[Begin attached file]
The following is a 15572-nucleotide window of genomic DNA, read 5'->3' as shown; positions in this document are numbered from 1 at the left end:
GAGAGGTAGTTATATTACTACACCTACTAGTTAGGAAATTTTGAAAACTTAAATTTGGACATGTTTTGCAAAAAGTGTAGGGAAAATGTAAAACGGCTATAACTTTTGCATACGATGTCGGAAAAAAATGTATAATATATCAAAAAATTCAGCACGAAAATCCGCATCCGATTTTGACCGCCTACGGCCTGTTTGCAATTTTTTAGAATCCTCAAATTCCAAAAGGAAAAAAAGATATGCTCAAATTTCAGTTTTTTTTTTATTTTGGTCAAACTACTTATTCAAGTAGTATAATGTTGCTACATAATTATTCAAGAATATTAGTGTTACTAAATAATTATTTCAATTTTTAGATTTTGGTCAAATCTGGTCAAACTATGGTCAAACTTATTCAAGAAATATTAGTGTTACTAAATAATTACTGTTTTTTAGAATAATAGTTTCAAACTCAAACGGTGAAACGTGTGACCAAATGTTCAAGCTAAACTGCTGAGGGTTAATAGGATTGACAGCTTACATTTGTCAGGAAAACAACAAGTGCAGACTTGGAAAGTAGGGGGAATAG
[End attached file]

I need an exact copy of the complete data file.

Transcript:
The following is a 15572-nucleotide window of genomic DNA, read 5'->3' as shown; positions in this document are numbered from 1 at the left end:
GAGAGGTAGTTATATTACTACACCTACTAGTTAGGAAATTTTGAAAACTTAAATTTGGACATGTTTTGCAAAAAGTGTAGGGAAAATGTAAAACGGCTATAACTTTTGCATACGATGTCGGAAAAAAATGTATAATATATCAAAAAATTCAGCACGAAAATCCGCATCCGATTTTGACCGCCTACGGCCTGTTTGCAATTTTTTAGAATCCTCAAATTCCAAAAGGAAAAAAAGATATGCTCAAATTTCAGTTTTTTTTTTATTTTGGTCAAACTACTTATTCAAGTAGTATAATGTTGCTACATAATTATTCAAGAATATTAGTGTTACTAAATAATTATTTCAATTTTTAGATTTTGGTCAAATCTGGTCAAACTATGGTCAAACTTATTCAAGAAATATTAGTGTTACTAAATAATTACTGTTTTTTAGAATAATAGTTTCAAACTCAAACGGTGAAACGTGTGACCAAATGTTCAAGCTAAACTGCTGAGGGTTAATAGGATTGACAGCTTACATTTGTCAGGAAAACAACAAGTGCAGACTTGGAAAGTAGGGGGAATAG